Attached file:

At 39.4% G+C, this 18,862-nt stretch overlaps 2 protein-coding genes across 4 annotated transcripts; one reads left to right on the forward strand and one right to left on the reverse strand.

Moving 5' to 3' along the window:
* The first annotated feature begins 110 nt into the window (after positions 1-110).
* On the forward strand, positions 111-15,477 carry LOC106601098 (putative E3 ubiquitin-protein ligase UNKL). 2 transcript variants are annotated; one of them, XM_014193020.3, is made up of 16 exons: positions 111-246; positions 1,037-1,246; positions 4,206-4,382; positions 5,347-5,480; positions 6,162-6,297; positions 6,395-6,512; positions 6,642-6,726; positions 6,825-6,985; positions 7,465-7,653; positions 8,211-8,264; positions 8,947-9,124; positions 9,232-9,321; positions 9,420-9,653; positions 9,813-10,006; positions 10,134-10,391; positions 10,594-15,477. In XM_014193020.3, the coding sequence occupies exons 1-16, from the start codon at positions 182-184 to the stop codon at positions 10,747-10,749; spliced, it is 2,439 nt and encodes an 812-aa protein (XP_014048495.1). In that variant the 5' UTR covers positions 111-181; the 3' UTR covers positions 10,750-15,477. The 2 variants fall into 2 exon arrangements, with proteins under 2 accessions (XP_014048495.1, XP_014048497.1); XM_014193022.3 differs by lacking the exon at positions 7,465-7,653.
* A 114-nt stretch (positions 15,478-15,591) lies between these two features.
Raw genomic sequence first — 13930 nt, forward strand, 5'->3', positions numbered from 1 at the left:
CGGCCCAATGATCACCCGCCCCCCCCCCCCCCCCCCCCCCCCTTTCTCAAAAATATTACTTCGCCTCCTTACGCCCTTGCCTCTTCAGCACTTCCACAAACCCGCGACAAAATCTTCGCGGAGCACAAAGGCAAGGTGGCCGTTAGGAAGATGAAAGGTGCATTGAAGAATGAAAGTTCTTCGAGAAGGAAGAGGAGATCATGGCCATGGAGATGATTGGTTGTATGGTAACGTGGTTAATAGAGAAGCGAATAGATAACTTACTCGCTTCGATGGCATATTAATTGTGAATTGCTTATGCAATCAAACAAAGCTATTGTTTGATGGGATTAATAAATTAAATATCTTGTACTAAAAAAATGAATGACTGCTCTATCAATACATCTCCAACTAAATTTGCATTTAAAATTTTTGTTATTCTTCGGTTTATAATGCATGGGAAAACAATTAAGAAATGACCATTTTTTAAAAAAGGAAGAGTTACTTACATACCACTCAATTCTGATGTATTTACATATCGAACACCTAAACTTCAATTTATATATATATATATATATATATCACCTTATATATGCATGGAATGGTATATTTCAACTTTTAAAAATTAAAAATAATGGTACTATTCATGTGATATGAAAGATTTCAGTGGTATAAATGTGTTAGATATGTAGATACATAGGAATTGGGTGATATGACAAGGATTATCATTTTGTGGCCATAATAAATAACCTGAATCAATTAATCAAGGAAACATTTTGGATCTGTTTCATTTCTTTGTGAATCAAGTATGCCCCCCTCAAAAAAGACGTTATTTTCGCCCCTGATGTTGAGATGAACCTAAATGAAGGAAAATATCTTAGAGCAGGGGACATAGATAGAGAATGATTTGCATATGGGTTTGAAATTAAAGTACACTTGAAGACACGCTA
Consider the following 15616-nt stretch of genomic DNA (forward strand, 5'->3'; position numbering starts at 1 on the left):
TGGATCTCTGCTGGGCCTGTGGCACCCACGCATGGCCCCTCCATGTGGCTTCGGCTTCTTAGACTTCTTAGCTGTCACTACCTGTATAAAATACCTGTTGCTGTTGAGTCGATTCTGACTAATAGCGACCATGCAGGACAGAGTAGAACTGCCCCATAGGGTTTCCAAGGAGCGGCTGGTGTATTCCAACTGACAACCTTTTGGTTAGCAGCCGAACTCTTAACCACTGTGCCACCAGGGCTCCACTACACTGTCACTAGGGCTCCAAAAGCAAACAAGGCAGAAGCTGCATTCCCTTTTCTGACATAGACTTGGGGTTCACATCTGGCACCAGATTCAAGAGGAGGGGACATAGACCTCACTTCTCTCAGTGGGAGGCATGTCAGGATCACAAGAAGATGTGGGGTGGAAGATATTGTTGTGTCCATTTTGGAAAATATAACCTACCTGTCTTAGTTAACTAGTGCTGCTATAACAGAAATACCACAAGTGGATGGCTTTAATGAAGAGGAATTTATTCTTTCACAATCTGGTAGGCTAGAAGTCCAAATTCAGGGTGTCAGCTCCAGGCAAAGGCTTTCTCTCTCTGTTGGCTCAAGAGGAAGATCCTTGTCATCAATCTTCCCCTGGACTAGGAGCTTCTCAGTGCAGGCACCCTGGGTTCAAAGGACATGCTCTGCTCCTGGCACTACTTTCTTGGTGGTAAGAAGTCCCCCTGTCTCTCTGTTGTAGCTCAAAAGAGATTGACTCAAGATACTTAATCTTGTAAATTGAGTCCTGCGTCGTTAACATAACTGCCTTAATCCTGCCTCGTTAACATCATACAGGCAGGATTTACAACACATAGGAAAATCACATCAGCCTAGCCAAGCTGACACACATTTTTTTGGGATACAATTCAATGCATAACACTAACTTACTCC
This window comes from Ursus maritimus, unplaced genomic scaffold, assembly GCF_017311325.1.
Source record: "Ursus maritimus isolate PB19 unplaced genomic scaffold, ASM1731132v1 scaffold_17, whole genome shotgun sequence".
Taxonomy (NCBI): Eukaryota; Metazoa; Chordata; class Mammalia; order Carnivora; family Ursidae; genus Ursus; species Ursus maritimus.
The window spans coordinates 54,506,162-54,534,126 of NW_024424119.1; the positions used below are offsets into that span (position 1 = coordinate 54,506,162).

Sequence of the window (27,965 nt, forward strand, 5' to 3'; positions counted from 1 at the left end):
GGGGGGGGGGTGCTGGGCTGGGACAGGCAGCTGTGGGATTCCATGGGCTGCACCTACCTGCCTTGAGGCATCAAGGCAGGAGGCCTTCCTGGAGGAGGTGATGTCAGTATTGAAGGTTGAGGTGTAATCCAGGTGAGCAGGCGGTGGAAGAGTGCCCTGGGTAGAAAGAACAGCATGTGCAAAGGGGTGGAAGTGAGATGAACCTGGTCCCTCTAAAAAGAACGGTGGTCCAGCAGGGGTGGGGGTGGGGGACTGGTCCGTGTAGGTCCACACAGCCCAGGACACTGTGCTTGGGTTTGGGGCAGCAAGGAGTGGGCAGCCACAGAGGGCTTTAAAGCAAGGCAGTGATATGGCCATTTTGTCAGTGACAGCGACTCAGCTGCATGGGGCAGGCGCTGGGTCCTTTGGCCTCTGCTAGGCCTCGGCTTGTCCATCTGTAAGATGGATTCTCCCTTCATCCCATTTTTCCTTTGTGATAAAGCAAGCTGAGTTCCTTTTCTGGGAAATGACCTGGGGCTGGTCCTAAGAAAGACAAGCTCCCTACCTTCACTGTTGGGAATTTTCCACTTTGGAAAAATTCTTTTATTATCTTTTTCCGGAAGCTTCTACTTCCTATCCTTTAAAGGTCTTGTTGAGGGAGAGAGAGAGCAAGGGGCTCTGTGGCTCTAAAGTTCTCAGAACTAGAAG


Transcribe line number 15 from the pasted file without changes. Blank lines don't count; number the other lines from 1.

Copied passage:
GGGGGGGGGGTGCTGGGCTGGGACAGGCAGCTGTGGGATTCCATGGGCTGCACCTACCTGCCTTGAGGCATCAAGGCAGGAGGCCTTCCTGGAGGAGGTGATGTCAGTATTGAAGGTTGAGGTGTAATCCAGGTGAGCAGGCGGTGGAAGAGTGCCCTGGGTAGAAAGAACAGCATGTGCAAAGGGGTGGAAGTGAGATGAACCTGGTCCCTCTAAAAAGAACGGTGGTCCAGCAGGGGTGGGGGTGGGGGACTGGTCCGTGTAGGTCCACACAGCCCAGGACACTGTGCTTGGGTTTGGGGCAGCAAGGAGTGGGCAGCCACAGAGGGCTTTAAAGCAAGGCAGTGATATGGCCATTTTGTCAGTGACAGCGACTCAGCTGCATGGGGCAGGCGCTGGGTCCTTTGGCCTCTGCTAGGCCTCGGCTTGTCCATCTGTAAGATGGATTCTCCCTTCATCCCATTTTTCCTTTGTGATAAAGCAAGCTGAGTTCCTTTTCTGGGAAATGACCTGGGGCTGGTCCTAAGAAAGACAAGCTCCCTACCTTCACTGTTGGGAATTTTCCACTTTGGAAAAATTCTTTTATTATCTTTTTCCGGAAGCTTCTACTTCCTATCCTTTAAAGGTCTTGTTGAGGGAGAGAGAGAGCAAGGGGCTCTGTGGCTCTAAAGTTCTCAGAACTAGAAG